Infant formula: 7 steps to prepare it safely
Infant formula: 7 steps to prepare it safely
You've chosen your baby's infant formula with care — but are you preparing it properly? Follow these steps to ensure proper nutrition and avoid food-related illness.
1. Check the expiration date and condition of the container
Look for an expiration or "use by" date on the formula container. If the expiration date has passed, you can't be sure of the formula's quality. Don't buy or use outdated infant formula.
While checking the expiration date, also inspect the condition of the formula container. Don't buy or use formula from containers with bulges, dents, leaks or rust spots. Formula in a damaged container might be unsafe.
2. Wash your hands
Before preparing formula, wash your hands thoroughly. Wet your hands with warm running water, then rub soap on your hands vigorously for at least 20 seconds. Wash all hand surfaces, including under your fingernails and in the spaces between your fingers.
3. Prepare your bottle
Sterilize bottles, nipples, caps and rings before using them for the first time:
After the first use, there's no need to sterilize your bottle and accessories. Simply wash these items with soap and water and allow them to air-dry. Bottle and nipple brushes can help you clean nooks and crannies. You can also use the dishwasher. If you do so, consider getting a dishwasher-safe basket to hold your utensils.
Also, during the cleaning process, make sure the nipples are open. Hold each nipple upside down and fill it with clean water, then look for the water to drip slowly out of the nipple.
Remember to clean formula containers, too. Before opening a new container, wash the top with soap and water, then rinse well.
If you plan to prepare formula in the bottle, confirm the measuring marks on each bottle. Simply use a liquid measuring cup and water to make sure the measurements on the bottle are accurate.
4. Add water to liquid-concentrate or powdered formula
If you're using liquid-concentrate or powdered formula, you'll need to add water to the bottle. Check to see if the manufacturer's instructions specify whether to add water or formula to the bottle first. Typically, you'll add water to the clean bottle first to ensure you're using the proper amount.
Follow the manufacturer's instructions for how much water to use. Adding too little water can put a burden on your baby's digestive system, and adding too much water might overly dilute the formula and deprive your baby of calories and nutrients.
You can use any type of clean water — tap or bottled — to prepare liquid-concentrate or powdered formula. If you'd like to use tap water but you're concerned about the safety of your water supply or you use private well water, consider sterilizing the water before adding it to the bottle:
You might also have well water checked for lead, nitrates and bacteria.
It's also important to consider the amount of fluoride in the water you use to prepare your baby's liquid-concentrate or powdered formula. Exposure to fluoride during infancy helps prevent tooth decay during infancy. However, regularly mixing a baby's formula with fluoridated water might increase your child's risk of developing faint white markings or streaks on the teeth — a sign of mild enamel fluorosis.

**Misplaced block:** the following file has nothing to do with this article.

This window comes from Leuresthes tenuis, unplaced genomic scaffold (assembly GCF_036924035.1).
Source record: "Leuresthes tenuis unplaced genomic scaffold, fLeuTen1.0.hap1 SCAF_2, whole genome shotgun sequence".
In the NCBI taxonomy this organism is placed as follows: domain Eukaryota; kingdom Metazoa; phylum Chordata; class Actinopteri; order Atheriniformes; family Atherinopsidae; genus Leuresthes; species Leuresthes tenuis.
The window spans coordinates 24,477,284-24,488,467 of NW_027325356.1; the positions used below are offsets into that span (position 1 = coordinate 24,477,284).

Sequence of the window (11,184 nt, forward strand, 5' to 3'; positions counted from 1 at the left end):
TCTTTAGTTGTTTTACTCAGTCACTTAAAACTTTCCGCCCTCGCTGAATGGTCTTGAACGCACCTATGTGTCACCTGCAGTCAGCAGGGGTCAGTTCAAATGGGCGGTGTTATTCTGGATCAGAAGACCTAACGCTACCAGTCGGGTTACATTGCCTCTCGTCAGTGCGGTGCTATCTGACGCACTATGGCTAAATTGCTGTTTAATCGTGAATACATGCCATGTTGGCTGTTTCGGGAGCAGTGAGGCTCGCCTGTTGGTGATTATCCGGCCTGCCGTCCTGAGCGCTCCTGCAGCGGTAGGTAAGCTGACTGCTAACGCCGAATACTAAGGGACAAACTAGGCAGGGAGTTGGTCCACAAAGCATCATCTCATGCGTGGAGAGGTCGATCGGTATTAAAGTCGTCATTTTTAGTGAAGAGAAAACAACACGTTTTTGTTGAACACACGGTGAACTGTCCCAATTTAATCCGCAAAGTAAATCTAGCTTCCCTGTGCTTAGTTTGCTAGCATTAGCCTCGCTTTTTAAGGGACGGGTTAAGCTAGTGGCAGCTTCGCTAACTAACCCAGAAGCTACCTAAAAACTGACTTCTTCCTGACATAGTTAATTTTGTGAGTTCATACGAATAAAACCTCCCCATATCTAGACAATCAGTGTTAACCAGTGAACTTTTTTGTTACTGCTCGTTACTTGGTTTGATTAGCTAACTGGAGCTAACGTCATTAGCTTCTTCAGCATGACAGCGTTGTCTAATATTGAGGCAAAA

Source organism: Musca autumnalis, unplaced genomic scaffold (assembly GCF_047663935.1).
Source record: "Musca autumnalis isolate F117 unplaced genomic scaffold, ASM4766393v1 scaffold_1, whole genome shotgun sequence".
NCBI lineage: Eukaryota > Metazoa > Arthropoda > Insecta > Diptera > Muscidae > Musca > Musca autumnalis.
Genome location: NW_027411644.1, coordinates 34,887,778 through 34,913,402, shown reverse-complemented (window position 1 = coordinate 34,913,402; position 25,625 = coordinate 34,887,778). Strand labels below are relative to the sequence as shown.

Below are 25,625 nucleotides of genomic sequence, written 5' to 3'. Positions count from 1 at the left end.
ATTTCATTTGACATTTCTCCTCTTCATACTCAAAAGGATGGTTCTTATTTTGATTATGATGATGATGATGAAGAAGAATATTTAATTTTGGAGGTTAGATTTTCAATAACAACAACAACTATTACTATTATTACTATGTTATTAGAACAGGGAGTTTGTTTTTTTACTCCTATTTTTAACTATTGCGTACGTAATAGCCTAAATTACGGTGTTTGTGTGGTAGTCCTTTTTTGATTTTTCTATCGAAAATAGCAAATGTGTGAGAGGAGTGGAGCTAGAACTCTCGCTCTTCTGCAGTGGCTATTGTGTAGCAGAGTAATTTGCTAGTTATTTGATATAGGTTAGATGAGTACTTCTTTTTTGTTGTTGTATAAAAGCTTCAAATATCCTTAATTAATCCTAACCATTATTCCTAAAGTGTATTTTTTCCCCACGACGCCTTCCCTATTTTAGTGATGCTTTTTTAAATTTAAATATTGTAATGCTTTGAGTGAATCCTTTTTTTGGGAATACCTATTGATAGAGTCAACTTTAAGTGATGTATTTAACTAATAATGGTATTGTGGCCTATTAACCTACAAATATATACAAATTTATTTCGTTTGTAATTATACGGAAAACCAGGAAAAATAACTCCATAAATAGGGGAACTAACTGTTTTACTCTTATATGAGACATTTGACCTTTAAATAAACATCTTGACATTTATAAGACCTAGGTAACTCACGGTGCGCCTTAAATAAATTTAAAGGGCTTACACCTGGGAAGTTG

If you're concerned about fluorosis, consider ways to minimize your baby's exposure to fluoride. For example, you might use ready-to-feed formula or alternate between tap water and low-fluoride bottled water — such as purified, demineralized, deionized or distilled bottled water — for formula preparation. However, if you feed your baby only ready-to-feed formula or concentrated formula mixed with low-fluoride water, your baby's doctor might recommend fluoride supplements beginning at 6 months.
5. Measure the formula
For ready-to-use formula:
For liquid-concentrate formula:
For powdered formula:
6. Warm the formula, if needed
It's fine to give your baby room temperature or even cold formula. If your baby prefers warm formula:
Don't warm bottles in the microwave. The formula might heat unevenly, creating hot spots that could burn your baby's mouth.
Shake the bottle well and feed the formula to your baby immediately. Discard any formula that remains in the bottle after a feeding.
7. Store formula safely
Store unopened formula containers in a cool, dry place. Don't store formula containers outdoors or in a car or garage, where temperature extremes can affect the quality of the formula.
If you're using ready-to-use formula, cover and refrigerate any leftover formula from a freshly opened container. Discard any leftover formula that's been in the refrigerator more than 48 hours.
If you prepare and fill several bottles of liquid-concentrate or powdered formula at once:
If you're unsure whether a particular container or bottle of formula is safe, throw it out.
Last Updated: 2013-01-19
© 1998-2015 Mayo Foundation for Medical Education and Research (MFMER). All rights reserved. A single copy of these materials may be reprinted for noncommercial personal use only. "Mayo," "Mayo Clinic," "MayoClinic.com," "Mayo Clinic Health Information," "Reliable information for a healthier life" and the triple-shield Mayo logo are trademarks of Mayo Foundation for Medical Education and Research.
Terms and conditions of use